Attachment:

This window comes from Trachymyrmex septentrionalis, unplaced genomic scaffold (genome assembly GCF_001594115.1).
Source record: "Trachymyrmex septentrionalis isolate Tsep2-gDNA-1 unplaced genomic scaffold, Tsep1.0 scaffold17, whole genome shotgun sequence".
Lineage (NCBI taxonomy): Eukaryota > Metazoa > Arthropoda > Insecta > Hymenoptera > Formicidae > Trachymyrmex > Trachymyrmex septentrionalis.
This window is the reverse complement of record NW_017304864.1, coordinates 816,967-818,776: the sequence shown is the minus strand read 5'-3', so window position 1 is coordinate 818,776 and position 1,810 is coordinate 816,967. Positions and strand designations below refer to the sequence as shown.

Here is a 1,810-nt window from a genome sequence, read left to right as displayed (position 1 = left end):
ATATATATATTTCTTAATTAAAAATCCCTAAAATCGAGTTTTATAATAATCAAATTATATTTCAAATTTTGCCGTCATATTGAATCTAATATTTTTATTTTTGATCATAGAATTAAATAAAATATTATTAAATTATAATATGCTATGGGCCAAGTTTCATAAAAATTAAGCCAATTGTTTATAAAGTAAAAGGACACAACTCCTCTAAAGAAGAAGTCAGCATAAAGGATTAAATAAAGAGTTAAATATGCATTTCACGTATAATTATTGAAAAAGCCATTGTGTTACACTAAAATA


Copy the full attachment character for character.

This window comes from Trachymyrmex septentrionalis, unplaced genomic scaffold (genome assembly GCF_001594115.1).
Source record: "Trachymyrmex septentrionalis isolate Tsep2-gDNA-1 unplaced genomic scaffold, Tsep1.0 scaffold17, whole genome shotgun sequence".
Lineage (NCBI taxonomy): Eukaryota > Metazoa > Arthropoda > Insecta > Hymenoptera > Formicidae > Trachymyrmex > Trachymyrmex septentrionalis.
This window is the reverse complement of record NW_017304864.1, coordinates 816,967-818,776: the sequence shown is the minus strand read 5'-3', so window position 1 is coordinate 818,776 and position 1,810 is coordinate 816,967. Positions and strand designations below refer to the sequence as shown.

Here is a 1,810-nt window from a genome sequence, read left to right as displayed (position 1 = left end):
ATATATATATTTCTTAATTAAAAATCCCTAAAATCGAGTTTTATAATAATCAAATTATATTTCAAATTTTGCCGTCATATTGAATCTAATATTTTTATTTTTGATCATAGAATTAAATAAAATATTATTAAATTATAATATGCTATGGGCCAAGTTTCATAAAAATTAAGCCAATTGTTTATAAAGTAAAAGGACACAACTCCTCTAAAGAAGAAGTCAGCATAAAGGATTAAATAAAGAGTTAAATATGCATTTCACGTATAATTATTGAAAAAGCCATTGTGTTACACTAAAATA